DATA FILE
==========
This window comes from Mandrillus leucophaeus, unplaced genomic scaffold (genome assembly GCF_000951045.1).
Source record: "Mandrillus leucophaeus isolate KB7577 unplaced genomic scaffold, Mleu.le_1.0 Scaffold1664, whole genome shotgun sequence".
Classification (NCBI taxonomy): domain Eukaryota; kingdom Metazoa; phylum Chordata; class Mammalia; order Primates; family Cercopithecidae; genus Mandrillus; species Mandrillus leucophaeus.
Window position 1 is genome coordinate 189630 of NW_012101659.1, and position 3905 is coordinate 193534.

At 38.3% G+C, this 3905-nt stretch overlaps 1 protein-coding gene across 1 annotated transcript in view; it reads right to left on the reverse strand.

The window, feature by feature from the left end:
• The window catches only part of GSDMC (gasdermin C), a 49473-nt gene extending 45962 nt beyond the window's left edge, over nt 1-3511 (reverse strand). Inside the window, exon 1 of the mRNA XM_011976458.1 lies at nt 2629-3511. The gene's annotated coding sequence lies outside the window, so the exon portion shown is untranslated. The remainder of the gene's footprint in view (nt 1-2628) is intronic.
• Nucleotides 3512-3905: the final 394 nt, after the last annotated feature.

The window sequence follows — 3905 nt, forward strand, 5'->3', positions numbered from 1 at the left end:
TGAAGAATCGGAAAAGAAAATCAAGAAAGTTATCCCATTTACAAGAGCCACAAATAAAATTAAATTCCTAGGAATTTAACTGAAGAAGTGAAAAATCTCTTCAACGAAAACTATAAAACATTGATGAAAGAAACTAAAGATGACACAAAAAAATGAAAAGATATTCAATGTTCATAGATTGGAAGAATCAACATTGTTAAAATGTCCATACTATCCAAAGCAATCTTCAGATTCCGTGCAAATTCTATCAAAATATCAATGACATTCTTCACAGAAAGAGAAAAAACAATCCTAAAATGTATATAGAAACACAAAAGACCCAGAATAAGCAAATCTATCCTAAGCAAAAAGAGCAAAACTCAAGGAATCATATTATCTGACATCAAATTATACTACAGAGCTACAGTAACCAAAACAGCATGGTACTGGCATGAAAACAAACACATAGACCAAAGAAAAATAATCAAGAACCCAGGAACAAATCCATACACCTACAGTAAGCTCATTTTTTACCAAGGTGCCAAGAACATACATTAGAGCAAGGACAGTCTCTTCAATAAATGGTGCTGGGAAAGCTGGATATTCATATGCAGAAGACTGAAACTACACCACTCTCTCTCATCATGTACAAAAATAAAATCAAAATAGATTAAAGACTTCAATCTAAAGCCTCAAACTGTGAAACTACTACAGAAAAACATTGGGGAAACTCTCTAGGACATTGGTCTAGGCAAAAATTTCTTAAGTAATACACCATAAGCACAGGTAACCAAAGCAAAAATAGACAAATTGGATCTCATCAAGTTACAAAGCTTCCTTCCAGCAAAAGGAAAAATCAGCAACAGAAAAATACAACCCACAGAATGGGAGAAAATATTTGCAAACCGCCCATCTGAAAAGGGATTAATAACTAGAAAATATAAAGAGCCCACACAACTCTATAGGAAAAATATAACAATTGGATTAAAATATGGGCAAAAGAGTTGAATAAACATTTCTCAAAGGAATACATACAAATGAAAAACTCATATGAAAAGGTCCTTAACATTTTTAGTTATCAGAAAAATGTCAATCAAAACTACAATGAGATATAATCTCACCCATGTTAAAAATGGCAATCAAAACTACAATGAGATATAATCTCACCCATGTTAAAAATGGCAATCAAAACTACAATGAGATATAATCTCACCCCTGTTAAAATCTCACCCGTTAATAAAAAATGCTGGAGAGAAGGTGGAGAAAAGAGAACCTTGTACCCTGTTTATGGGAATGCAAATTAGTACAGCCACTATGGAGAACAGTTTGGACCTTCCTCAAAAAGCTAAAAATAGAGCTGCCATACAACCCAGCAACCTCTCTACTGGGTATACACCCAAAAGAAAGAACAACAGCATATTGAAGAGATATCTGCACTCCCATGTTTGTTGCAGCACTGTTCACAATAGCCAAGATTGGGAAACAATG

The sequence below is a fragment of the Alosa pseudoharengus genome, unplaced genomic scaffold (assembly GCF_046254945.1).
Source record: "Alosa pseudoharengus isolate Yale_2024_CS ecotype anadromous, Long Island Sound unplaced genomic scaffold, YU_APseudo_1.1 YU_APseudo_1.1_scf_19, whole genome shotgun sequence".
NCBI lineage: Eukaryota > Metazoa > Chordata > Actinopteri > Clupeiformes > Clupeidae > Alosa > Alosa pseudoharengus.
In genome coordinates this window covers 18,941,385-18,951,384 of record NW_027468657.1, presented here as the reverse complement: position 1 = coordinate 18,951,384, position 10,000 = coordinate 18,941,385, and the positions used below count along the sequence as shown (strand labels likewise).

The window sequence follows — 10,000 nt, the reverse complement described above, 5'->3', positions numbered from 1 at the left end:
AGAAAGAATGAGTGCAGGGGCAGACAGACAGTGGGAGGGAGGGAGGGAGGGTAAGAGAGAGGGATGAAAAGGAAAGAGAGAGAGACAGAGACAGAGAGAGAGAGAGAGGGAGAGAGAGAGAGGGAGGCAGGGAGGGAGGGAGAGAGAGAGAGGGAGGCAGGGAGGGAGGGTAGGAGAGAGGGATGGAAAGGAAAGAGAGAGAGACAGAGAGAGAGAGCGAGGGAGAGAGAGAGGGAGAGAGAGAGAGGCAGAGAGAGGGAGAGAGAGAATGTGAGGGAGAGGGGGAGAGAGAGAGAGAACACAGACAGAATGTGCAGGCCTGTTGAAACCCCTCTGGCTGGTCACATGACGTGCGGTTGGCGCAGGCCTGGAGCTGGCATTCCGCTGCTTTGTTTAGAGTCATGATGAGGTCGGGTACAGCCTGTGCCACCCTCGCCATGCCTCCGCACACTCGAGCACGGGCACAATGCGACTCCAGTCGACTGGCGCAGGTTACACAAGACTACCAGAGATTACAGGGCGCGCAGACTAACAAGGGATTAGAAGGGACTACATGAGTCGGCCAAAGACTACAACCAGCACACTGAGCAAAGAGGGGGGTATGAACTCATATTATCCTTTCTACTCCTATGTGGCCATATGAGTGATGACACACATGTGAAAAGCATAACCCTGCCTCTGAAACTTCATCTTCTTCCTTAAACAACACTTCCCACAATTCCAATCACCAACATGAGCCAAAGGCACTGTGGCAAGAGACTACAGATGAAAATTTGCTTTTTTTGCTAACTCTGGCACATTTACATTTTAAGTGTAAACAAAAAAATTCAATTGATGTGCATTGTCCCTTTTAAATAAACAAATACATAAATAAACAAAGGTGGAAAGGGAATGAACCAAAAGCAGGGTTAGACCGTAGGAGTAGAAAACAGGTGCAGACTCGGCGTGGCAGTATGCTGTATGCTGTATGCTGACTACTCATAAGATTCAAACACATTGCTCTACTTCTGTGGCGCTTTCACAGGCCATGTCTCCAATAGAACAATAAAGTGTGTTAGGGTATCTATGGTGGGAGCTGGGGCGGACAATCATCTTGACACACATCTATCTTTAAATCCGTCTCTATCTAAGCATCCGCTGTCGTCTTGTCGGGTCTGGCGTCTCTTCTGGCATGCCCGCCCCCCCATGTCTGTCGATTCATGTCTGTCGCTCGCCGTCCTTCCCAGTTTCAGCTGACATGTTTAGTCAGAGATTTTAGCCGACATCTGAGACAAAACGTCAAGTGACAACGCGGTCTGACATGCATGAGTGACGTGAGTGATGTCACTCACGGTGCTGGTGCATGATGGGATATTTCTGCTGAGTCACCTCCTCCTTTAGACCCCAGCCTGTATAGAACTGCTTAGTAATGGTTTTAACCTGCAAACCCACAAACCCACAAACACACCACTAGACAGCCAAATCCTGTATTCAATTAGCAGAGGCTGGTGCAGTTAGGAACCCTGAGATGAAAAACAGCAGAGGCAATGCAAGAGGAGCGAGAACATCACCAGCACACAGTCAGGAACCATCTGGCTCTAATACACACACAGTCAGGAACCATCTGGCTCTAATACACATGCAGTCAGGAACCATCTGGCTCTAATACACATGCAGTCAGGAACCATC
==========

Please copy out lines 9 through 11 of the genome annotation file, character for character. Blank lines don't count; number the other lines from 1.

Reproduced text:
The window sequence follows — 3905 nt, forward strand, 5'->3', positions numbered from 1 at the left end:
TGAAGAATCGGAAAAGAAAATCAAGAAAGTTATCCCATTTACAAGAGCCACAAATAAAATTAAATTCCTAGGAATTTAACTGAAGAAGTGAAAAATCTCTTCAACGAAAACTATAAAACATTGATGAAAGAAACTAAAGATGACACAAAAAAATGAAAAGATATTCAATGTTCATAGATTGGAAGAATCAACATTGTTAAAATGTCCATACTATCCAAAGCAATCTTCAGATTCCGTGCAAATTCTATCAAAATATCAATGACATTCTTCACAGAAAGAGAAAAAACAATCCTAAAATGTATATAGAAACACAAAAGACCCAGAATAAGCAAATCTATCCTAAGCAAAAAGAGCAAAACTCAAGGAATCATATTATCTGACATCAAATTATACTACAGAGCTACAGTAACCAAAACAGCATGGTACTGGCATGAAAACAAACACATAGACCAAAGAAAAATAATCAAGAACCCAGGAACAAATCCATACACCTACAGTAAGCTCATTTTTTACCAAGGTGCCAAGAACATACATTAGAGCAAGGACAGTCTCTTCAATAAATGGTGCTGGGAAAGCTGGATATTCATATGCAGAAGACTGAAACTACACCACTCTCTCTCATCATGTACAAAAATAAAATCAAAATAGATTAAAGACTTCAATCTAAAGCCTCAAACTGTGAAACTACTACAGAAAAACATTGGGGAAACTCTCTAGGACATTGGTCTAGGCAAAAATTTCTTAAGTAATACACCATAAGCACAGGTAACCAAAGCAAAAATAGACAAATTGGATCTCATCAAGTTACAAAGCTTCCTTCCAGCAAAAGGAAAAATCAGCAACAGAAAAATACAACCCACAGAATGGGAGAAAATATTTGCAAACCGCCCATCTGAAAAGGGATTAATAACTAGAAAATATAAAGAGCCCACACAACTCTATAGGAAAAATATAACAATTGGATTAAAATATGGGCAAAAGAGTTGAATAAACATTTCTCAAAGGAATACATACAAATGAAAAACTCATATGAAAAGGTCCTTAACATTTTTAGTTATCAGAAAAATGTCAATCAAAACTACAATGAGATATAATCTCACCCATGTTAAAAATGGCAATCAAAACTACAATGAGATATAATCTCACCCATGTTAAAAATGGCAATCAAAACTACAATGAGATATAATCTCACCCCTGTTAAAATCTCACCCGTTAATAAAAAATGCTGGAGAGAAGGTGGAGAAAAGAGAACCTTGTACCCTGTTTATGGGAATGCAAATTAGTACAGCCACTATGGAGAACAGTTTGGACCTTCCTCAAAAAGCTAAAAATAGAGCTGCCATACAACCCAGCAACCTCTCTACTGGGTATACACCCAAAAGAAAGAACAACAGCATATTGAAGAGATATCTGCACTCCCATGTTTGTTGCAGCACTGTTCACAATAGCCAAGATTGGGAAACAATG

The sequence below is a fragment of the Alosa pseudoharengus genome, unplaced genomic scaffold (assembly GCF_046254945.1).